Today’s meme is hosted by There’s A Book.
Every week, we share bits and pieces of our lives and connect to others who are sharing their own tidbits.
DO YOU COME FROM A LARGE OR A SMALL FAMILY, AND HOW DO YOU THINK IT INFLUENCED YOUR LIFE?
I think that family size, birth order, and all kinds of other factors do influence our lives. To me, my family of origin felt like a family with two + two children. My older brother and I were a unit; then eight years after I was born, my younger brother came along, followed five years later by my sister.
Family dynamics were very different between the two sets. Our responsibilities, what was expected of us…very different.
I left home when the younger two were still very small, so my experiences with them came later, when I would come back to visit. My sister and I do not share a “sisterly” bond.
To this day, I’m not that close to her. My younger brother and I had a stronger bond (he was eight years younger), and I used to “babysit” him, read to him, etc. Nowadays, we have an amicable relationship.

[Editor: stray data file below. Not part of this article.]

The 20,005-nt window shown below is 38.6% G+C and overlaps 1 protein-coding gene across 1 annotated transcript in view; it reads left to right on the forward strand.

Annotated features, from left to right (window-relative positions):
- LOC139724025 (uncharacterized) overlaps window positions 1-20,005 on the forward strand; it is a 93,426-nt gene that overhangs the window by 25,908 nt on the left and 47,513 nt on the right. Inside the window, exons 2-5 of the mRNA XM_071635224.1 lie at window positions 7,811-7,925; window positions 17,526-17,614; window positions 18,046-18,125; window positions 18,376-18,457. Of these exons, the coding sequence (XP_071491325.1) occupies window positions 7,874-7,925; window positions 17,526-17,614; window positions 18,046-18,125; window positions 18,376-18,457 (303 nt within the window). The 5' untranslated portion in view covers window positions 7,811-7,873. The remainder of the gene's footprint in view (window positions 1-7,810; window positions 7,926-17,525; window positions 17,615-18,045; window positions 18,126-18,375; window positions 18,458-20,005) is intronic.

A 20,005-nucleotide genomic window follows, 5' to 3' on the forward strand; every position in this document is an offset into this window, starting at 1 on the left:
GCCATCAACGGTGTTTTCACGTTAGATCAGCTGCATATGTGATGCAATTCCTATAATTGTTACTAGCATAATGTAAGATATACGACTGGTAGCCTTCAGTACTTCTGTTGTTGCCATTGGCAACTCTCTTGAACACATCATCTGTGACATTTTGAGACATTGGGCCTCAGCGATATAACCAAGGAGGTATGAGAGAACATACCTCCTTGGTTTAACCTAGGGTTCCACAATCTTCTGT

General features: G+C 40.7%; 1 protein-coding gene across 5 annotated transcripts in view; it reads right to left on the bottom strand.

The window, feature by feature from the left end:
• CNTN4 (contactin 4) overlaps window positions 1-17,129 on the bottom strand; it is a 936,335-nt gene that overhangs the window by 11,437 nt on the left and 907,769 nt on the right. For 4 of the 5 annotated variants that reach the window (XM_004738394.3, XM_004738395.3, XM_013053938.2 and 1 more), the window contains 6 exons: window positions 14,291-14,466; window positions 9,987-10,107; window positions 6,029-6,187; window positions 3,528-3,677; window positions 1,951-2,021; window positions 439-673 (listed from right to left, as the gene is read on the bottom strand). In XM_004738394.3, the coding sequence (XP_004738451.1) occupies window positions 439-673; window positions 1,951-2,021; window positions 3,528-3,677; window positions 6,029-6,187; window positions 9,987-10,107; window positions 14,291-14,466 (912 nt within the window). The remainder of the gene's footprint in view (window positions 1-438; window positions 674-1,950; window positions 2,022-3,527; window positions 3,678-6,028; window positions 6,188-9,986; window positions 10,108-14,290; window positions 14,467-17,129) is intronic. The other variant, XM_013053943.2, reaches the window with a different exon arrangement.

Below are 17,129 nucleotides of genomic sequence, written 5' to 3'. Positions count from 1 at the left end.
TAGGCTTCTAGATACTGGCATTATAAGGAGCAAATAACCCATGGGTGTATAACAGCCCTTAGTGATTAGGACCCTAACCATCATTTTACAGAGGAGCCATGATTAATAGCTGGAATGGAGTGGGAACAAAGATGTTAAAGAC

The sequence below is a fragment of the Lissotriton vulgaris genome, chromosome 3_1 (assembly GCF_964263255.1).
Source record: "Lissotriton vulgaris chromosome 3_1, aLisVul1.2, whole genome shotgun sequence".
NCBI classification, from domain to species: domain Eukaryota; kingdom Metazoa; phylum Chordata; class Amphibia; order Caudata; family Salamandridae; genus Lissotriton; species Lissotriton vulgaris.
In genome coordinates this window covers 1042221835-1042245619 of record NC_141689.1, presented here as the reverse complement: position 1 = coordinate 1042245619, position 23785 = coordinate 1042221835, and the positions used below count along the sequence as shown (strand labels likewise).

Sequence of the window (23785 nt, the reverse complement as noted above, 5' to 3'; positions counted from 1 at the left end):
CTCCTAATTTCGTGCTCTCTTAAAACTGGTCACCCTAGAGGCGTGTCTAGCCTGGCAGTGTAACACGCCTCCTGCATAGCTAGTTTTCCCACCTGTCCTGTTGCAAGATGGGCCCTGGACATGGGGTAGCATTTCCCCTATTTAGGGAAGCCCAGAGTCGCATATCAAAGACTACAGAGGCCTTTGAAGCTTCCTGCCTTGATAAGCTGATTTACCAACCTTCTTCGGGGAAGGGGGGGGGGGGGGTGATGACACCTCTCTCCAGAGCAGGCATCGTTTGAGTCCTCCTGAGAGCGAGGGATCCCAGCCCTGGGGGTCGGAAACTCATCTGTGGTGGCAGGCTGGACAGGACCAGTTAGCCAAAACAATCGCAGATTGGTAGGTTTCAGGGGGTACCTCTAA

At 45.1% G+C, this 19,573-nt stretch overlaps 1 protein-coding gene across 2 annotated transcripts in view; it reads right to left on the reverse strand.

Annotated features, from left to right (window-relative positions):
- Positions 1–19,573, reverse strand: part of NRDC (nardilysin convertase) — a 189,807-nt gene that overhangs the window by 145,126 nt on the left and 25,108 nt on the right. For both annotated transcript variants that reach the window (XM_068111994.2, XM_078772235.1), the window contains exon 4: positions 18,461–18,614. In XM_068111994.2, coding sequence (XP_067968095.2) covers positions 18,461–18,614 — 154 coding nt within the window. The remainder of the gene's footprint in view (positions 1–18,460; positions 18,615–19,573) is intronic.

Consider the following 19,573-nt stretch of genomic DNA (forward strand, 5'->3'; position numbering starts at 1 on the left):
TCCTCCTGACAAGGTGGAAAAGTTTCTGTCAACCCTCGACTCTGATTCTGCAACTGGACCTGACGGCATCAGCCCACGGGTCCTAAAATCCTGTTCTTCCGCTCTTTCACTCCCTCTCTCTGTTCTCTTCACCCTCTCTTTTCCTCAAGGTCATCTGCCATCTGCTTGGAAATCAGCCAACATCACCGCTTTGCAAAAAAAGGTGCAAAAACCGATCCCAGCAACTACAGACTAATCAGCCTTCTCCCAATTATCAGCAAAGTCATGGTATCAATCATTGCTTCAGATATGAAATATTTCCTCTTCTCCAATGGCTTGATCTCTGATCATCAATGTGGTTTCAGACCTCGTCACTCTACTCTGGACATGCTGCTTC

My older brother died when he was in his forties, but he and I shared the strongest bond. We were in high school, and then college, at the same time. We both married (the first times) in the same year and had our first homes in the same general geographical area.
We then went our separate ways, though, following career paths, etc. We would generally only see each other at family gatherings.
I scrounged through my photo albums and couldn’t come up with a picture of us growing up. That probably says a lot. I do recall there were family “movies,” with the Super 8 camera, which we later transferred to videotape. And there were slides. But no actual photos. Hmm….
I was born during WWII (okay, that means I’m VERY OLD!), and film was at a premium. That was their story and they’re sticking to it! lol
In some ways, my life was most affected by the times in which we grew up. Doing without and wishing for more was a theme throughout my childhood, even after times and finances improved. That depression and war era perspective colored our lives in that our parents were never free from worry.
In my own life, I’ve chosen the opposite tack. Live each day fully and don’t be afraid to take risks. Today is here and now…live in the now. I was ripe for the sixties era, with the fascination with living for the moment.
I still live that way today, for the most part. So, in a sense, the family in which I grew up groomed me and set me up for the “flower child” era and the freedom that time gave to us.
You could probably call me an aging flower child!